15. Wilco

In 2002, Jeff Tweedy and Wilco submitted their fourth recorded album to Reprise Records and were summarily dismissed.  Dropped by their label, Wilco was soon picked up by a new executive and the record was released in full.  That record is a seminal landmark of the 00’s that has received nearly universal acclaimYankee Hotel Foxtrot was my introduction to Wilco.  Over the past eight years, it is probably the album I have played the most frequently.  And to be honest, it still sounds far fresher than anything released in the past year.  It’s that good.

But what’s really amazing about Wilco is that the glitchy folk stylings of YHF don’t encapsulate the band – there are also the freeform quirky jams of A Ghost is Born and the more traditional singer-songwriter fare of Sky Blue Sky and Wilco (The Album).  That versatility transcends genre – though labeled alt-country, Tweedy’s records range from experimental to textbook, giving each album both challenging and comforting elements.  Above all, Wilco made country folk music cool.  Which, in my mind at least, is quite a feat.

14. Spoon


One gets the sense that this band works very hard and has a lot of fun doing it.  Spoon has released four albums in the 00’s, and each of them has been better than the last – a pretty amazing feat given how high the bar was set by 2001’s Girls Can Tell.  Their sound has become more refined and the song-writing is a lot tighter on newer albums, but none of the playful fun has been lost.  That’s the real appeal of Spoon – they’re a band of solid musicians with an obvious love of old school rock grooves with a hint of funk, but with a humorous and aloof lyricism that on its own would seem unserious if not for the fine rhythmic instrumentation.

In addition to four studio albums, Spoon also produced much of the soundtrack for the Marc Forster film Stranger Than Fiction, one of the most appropriate pairings of musical act and film narrative of the decade.

It’s actually somewhat criminal that this band isn’t higher on the mainstream radar.  But you know whose radar they are on?  Robots.  Did I mention that this band is a lot of fun?  With their next album due in January of 2010, let’s hope Spoon is as prolific in the 10’s as they were in the 00’s.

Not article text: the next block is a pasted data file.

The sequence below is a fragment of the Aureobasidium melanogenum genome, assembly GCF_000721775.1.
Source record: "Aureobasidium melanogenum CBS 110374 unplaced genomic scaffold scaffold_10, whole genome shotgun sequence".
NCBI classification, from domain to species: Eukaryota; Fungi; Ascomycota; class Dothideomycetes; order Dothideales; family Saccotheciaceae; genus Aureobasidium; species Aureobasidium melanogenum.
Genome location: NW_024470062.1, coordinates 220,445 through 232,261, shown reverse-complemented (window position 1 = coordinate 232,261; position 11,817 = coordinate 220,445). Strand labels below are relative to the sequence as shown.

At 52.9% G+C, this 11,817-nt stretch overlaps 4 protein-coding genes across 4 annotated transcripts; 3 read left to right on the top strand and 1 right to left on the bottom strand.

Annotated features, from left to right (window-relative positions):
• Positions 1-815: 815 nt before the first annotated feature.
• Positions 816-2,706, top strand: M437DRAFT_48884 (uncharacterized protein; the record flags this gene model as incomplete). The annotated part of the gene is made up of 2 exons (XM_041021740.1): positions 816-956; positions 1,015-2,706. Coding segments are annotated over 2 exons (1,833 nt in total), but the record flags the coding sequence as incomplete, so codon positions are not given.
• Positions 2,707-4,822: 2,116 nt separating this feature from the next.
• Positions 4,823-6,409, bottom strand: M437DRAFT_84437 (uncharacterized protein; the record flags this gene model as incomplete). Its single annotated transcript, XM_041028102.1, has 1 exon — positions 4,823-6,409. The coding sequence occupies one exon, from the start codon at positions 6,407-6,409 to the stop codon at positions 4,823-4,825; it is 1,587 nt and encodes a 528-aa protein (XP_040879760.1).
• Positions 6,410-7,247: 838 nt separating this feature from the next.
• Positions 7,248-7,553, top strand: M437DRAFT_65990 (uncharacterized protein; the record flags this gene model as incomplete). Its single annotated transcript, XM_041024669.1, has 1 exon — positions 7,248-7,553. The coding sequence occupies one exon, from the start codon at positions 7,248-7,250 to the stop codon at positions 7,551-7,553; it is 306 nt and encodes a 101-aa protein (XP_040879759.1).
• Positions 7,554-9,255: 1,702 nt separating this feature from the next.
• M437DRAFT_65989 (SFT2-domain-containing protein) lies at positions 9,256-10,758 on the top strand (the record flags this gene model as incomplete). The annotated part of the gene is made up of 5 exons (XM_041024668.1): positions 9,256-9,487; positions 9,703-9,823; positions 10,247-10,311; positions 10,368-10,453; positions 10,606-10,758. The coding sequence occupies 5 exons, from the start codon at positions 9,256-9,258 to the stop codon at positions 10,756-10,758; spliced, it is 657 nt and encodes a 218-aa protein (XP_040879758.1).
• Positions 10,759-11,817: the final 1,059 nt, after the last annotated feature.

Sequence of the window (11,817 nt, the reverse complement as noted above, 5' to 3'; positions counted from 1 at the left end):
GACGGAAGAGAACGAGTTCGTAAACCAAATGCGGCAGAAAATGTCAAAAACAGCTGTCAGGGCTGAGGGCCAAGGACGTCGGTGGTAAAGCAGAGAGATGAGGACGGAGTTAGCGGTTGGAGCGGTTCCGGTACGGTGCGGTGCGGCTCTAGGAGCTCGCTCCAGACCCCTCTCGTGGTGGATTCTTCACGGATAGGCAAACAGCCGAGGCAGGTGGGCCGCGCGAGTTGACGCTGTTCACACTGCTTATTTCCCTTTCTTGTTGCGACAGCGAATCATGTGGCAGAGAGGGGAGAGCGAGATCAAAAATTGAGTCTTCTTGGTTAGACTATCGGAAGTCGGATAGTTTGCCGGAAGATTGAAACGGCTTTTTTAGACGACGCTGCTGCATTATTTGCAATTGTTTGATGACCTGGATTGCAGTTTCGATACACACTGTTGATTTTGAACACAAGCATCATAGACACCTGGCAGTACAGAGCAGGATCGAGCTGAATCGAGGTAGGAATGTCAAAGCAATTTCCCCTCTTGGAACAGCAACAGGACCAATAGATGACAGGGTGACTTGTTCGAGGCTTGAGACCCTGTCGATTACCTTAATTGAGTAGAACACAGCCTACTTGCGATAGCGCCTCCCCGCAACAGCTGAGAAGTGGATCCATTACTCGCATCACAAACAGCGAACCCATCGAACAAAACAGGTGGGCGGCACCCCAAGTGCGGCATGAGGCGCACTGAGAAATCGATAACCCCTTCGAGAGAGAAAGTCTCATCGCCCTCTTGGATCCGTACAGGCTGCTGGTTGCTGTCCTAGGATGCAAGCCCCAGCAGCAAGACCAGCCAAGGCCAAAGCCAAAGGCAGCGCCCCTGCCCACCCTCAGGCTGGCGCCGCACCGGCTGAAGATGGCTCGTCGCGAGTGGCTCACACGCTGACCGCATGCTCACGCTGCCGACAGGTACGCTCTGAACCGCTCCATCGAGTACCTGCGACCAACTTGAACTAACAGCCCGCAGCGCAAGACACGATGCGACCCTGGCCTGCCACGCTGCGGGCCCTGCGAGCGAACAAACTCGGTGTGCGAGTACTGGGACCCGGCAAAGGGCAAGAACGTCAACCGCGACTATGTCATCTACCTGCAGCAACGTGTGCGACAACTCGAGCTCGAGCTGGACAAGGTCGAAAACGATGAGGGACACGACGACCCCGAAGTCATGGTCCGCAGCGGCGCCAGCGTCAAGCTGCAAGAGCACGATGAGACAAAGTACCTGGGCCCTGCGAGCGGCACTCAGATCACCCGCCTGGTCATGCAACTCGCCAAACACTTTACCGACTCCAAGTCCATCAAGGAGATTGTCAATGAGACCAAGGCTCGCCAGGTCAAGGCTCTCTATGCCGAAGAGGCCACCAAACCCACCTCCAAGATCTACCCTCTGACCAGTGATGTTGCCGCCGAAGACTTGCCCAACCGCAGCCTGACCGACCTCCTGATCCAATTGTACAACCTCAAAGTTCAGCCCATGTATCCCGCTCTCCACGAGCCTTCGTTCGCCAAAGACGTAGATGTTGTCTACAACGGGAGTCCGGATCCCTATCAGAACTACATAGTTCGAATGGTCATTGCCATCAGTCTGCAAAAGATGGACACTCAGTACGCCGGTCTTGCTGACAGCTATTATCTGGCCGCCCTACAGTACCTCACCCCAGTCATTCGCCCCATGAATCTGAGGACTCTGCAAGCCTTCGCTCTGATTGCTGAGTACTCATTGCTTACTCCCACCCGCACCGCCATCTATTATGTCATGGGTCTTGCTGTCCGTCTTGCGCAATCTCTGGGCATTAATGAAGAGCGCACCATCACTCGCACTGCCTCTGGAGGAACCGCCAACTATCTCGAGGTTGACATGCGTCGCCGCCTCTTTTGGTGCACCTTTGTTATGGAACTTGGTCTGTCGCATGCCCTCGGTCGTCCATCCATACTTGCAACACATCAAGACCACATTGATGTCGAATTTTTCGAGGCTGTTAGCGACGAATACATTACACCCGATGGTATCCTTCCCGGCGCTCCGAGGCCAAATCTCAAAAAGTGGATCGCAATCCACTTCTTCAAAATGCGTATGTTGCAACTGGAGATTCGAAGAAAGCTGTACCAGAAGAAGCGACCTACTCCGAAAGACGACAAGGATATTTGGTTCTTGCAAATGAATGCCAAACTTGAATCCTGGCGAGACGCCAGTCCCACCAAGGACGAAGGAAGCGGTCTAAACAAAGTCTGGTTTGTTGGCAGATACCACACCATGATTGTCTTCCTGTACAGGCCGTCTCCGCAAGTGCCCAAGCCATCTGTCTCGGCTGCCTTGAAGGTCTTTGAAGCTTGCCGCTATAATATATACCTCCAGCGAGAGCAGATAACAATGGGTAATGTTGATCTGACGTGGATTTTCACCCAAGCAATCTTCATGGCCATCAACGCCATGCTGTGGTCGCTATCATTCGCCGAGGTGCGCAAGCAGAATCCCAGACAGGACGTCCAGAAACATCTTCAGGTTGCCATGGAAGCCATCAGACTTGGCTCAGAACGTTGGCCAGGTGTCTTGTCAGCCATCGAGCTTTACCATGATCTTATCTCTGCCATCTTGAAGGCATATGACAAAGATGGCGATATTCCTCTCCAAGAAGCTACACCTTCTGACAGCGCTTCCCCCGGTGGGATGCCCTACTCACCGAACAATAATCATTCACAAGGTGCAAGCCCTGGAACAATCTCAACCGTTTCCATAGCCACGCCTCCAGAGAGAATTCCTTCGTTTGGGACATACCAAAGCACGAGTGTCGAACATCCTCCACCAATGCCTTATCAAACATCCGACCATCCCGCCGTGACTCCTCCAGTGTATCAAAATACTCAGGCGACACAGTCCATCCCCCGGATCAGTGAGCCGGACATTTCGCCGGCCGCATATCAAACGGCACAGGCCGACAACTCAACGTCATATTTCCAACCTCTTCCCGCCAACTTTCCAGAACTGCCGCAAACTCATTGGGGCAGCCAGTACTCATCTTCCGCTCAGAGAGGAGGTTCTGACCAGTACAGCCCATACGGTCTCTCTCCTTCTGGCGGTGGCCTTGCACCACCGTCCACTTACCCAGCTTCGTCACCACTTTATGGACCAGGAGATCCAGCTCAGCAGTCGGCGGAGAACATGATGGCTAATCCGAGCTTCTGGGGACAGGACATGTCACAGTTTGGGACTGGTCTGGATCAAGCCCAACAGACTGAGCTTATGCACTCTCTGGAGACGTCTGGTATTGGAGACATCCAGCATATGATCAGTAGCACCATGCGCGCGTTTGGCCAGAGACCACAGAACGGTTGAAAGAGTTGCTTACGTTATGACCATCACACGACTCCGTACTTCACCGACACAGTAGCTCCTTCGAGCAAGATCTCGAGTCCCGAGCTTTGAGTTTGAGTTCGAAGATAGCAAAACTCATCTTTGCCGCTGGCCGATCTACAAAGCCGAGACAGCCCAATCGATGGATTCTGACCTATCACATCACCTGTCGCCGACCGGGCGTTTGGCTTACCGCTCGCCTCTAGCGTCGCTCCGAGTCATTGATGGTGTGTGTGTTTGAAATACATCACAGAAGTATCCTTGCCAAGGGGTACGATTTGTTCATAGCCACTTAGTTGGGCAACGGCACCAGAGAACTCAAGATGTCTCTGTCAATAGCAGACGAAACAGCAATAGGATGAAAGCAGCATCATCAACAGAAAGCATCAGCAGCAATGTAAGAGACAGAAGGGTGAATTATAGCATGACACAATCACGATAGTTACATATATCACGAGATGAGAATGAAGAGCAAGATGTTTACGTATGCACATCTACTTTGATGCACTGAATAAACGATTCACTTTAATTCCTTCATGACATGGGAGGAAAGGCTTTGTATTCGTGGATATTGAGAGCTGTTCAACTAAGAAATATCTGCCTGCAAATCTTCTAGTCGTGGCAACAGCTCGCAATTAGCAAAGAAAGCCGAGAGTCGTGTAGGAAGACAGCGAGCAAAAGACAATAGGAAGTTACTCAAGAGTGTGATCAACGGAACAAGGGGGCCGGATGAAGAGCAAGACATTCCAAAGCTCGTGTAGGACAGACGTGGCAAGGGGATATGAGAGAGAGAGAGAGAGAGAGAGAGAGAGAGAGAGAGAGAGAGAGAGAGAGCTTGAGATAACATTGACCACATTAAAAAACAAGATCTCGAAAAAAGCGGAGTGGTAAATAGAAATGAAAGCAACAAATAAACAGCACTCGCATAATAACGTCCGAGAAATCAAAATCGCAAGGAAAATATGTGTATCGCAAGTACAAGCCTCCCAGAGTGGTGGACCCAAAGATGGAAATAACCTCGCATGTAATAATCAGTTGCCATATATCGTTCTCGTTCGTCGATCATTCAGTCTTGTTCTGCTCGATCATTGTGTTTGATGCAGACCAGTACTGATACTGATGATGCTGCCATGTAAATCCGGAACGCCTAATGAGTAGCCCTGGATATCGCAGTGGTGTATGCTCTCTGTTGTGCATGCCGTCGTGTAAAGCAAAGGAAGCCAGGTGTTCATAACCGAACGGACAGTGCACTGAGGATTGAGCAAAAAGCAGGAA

13. Pharrell (The Neptunes, N.E.R.D.)

Here’s a list of a few early songs that Pharrell produced:

  1. Justin Timberlake – Like I Love You
  2. Britney Spears – I’m A Slave 4 You
  3. Clipse – Grindin’
  4. Kelis – Milkshake
  5. Nelly – Hot in Herre

Here are a few songs that Pharrell has appeared on:

  1. Snoop Dogg – Drop It Like It’s Hot
  2. N.E.R.D. – She Wants to Move
  3. Pharrell – Frontin’
  4. Gwen Stefani – Can I Have It Like That?
  5. Lupe Fiasco, Kanye West, and Pharrell ft. Thom Yorke (Child Rebel Soldiers) – US Placers

Here are a few artists Pharrell has collaborated with or produced for (beyond the above):

  1. Madonna
  2. The Hives
  3. The Strokes
  4. Jennifer Lopez
  5. The Roots
  6. Maroon 5
  7. Shakira

Ok, I’ll stop.  The man was everywhere.

12. Yeah Yeah Yeahs

Karen O of the Yeah Yeah Yeahs at Lollapalooza

Oh, Karen O.  I’m on record already calling her amazing.  She gives Iggy Pop and Jim Morrison a run for their money in terms of charisma, but she manages to do it in such a wholesome and nerdy way.  Known as much for her iconic image as her primal scream, she’s taken this New York band from the bar to Radio City.  Literally.  This is a band that worked its way up – cutting rough demos of 2 minute stormers just six years ago, the Yeah Yeah Yeahs now have three albums to their name – each with a distinctly unique style.